In this sixth and final blog considering the idea of Preparing for Persecution, I want to conclude by rounding out the discussion of the last blog by noticing how the apostles reacted courageously despite strong opposition.
In the fifth blog, I told you there were five things I wanted to mention about The Believer’s Boldness.
We considered the first two here. We will conclude with the final three.
- The Purpose They Accepted
And when they heard that, they lifted up their voice to God with one accord, and said, Lord, thou [art] God, which hast made heaven, and earth, and the sea, and all that in them is: Who by the mouth of thy servant David hast said, Why did the heathen rage, and the people imagine vain things? The kings of the earth stood up, and the rulers were gathered together against the Lord, and against his Christ. For of a truth against thy holy child Jesus, whom thou hast anointed, both Herod, and Pontius Pilate, with the Gentiles, and the people of Israel, were gathered together, For to do whatsoever thy hand and thy counsel determined before to be done (Acts 4:24-28).
Despite facing persecution, notice their clear acknowledgment and acceptance of God’s sovereignty, indicated in a number of ways here.
First, it’s indicated by the title they used.
And when they heard that, they lifted up their voice to God with one accord, and said, Lord, thou [art] God, … (Acts 4:24).
The word for Lord here is very interesting. In fact, it’s used very rarely in the New Testament, so rare it appears this way only five times.
The Greek word is "despotes." If that word sounds familiar, it’s because from that word we derive our English word, despot. A despot of course is one who holds absolute power.
Today, we’ve come to despise the thought of a despot. We think about Mao, Stalin, Hitler, and even present-day would-be despots, like Trudeau and Biden.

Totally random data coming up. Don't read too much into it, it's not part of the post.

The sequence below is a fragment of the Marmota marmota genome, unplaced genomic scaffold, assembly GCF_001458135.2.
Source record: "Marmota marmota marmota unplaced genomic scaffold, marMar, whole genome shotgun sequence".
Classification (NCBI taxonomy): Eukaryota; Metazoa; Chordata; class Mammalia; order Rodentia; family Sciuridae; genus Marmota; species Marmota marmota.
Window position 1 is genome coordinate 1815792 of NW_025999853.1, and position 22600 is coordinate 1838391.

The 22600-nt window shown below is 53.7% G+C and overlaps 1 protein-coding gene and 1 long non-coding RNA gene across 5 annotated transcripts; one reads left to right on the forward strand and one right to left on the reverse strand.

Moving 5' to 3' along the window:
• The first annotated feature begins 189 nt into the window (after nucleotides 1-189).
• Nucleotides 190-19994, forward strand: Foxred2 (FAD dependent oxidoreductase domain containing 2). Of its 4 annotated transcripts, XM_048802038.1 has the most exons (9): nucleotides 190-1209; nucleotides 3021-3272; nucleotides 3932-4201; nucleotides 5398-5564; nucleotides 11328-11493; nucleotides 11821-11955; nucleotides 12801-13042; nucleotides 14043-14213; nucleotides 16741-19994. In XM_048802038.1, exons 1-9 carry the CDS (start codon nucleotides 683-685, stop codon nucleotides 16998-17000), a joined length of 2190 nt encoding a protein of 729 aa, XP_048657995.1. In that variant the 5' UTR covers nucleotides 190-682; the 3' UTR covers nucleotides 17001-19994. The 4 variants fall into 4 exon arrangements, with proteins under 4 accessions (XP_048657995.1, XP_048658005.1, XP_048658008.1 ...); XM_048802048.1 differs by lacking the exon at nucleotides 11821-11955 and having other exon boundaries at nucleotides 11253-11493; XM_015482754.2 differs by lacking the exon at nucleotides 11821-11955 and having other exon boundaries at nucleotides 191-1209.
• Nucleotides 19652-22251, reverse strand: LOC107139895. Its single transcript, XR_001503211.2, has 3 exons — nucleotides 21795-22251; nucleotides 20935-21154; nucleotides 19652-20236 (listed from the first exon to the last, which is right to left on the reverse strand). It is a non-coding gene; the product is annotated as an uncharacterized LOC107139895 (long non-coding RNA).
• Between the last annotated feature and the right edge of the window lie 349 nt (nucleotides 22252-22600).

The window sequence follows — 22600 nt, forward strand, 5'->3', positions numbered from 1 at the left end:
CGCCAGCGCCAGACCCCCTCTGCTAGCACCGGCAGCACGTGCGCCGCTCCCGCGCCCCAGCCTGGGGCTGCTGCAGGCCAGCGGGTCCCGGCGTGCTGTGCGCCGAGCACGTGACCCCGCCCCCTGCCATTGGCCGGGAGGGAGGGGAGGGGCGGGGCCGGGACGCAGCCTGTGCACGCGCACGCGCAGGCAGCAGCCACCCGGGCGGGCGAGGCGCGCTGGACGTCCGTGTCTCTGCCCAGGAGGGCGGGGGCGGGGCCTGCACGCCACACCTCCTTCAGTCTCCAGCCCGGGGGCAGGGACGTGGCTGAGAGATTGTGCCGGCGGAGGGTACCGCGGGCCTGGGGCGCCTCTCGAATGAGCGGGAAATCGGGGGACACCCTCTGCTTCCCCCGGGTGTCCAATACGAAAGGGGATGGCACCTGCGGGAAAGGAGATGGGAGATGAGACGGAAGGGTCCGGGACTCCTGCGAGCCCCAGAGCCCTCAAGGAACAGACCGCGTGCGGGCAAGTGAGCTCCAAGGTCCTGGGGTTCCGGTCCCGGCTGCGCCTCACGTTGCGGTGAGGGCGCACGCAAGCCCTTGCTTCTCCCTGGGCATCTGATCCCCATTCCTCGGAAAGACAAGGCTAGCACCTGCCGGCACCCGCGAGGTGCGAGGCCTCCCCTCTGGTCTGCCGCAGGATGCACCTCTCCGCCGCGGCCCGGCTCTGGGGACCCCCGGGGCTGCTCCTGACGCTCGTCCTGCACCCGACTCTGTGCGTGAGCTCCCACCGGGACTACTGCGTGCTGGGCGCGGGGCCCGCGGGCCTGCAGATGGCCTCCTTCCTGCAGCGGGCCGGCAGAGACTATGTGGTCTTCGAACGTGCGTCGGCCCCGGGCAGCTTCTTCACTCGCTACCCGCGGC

Because we value freedom, we consider authoritarianism, tyranny, despotism, and such the like to be bad things – and when wielded by man, they certainly are.
Used here, the word simply means “master.” Their use of this title indicates that they were aware that God was in absolute control.
John MacArthur said,
“Faced with opposition, they took comfort in God’s sovereignty. All their suffering was in His will. Being the Creator of everything, He is in complete control of all events. Confidence in the absolute rulership and might of God was enough to sustain them.”
Second, it’s indicated by the text they cited.
Here, they were referring to Psalm 2:1-2.
Quoting the Psalm, almost word for word, they said,
Why did the heathen rage, and the people imagine vain things? The kings of the earth stood up, and the rulers were gathered together against the Lord, and against his Christ (Acts 4:25-26).
Why did they mention this? Psalm 2, being prophetic and Messianic in nature, actually forewarned about what would happen to Christ, and thus anyone who followed Him.
The heathen would rage, and the kings and rulers would come together in their opposition of Christ. Jesus warned that anyone who followed Him would suffer the same fate.
The fact that they were citing this passage indicates they knew what they would be up against by being faithful.
Third, it’s indicated by the truth they acknowledged.
For of a truth against thy holy child Jesus, whom thou hast anointed, both Herod, and Pontius Pilate, with the Gentiles, and the people of Israel, were gathered together, For to do whatsoever thy hand and thy counsel determined before to be done (Acts 4:27-28).
Following their reference to the Psalm, they essentially said, “Well, it happened just like God said, and many of us were witnesses to it.”